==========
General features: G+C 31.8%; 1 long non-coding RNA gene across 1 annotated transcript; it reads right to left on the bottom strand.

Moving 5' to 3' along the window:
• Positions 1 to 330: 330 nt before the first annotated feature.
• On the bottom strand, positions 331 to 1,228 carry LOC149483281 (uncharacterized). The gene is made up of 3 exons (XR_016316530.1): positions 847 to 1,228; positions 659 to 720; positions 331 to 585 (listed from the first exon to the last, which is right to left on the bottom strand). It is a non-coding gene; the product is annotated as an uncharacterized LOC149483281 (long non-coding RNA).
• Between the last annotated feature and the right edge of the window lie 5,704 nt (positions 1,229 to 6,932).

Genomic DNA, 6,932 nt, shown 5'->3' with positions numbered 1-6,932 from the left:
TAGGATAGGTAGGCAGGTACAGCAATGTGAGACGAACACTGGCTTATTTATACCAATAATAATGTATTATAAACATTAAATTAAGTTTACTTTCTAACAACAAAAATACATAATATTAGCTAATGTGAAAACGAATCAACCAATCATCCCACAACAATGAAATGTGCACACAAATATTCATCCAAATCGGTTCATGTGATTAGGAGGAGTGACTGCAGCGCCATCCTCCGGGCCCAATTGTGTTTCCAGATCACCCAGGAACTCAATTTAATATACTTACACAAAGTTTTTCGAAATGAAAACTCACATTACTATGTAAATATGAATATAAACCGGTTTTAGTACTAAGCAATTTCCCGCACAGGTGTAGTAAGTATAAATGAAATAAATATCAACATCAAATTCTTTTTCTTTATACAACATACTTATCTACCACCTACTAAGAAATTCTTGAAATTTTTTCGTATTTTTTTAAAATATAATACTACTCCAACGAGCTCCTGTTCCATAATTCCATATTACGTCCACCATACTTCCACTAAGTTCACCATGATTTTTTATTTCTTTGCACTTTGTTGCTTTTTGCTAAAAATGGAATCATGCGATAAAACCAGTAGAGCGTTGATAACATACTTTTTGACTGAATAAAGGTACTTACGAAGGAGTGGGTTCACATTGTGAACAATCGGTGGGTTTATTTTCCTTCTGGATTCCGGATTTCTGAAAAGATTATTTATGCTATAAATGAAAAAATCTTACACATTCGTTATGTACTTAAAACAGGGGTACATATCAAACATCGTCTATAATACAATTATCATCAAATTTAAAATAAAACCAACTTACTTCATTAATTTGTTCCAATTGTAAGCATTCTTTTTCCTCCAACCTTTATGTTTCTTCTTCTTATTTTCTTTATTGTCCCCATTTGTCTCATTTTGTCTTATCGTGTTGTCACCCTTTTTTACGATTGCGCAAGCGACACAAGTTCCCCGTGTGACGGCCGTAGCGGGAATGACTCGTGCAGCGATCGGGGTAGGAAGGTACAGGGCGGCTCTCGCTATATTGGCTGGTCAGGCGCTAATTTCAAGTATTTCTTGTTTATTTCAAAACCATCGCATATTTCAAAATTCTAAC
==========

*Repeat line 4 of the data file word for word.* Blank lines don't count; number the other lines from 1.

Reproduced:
• On the bottom strand, positions 331 to 1,228 carry LOC149483281 (uncharacterized). The gene is made up of 3 exons (XR_016316530.1): positions 847 to 1,228; positions 659 to 720; positions 331 to 585 (listed from the first exon to the last, which is right to left on the bottom strand). It is a non-coding gene; the product is annotated as an uncharacterized LOC149483281 (long non-coding RNA).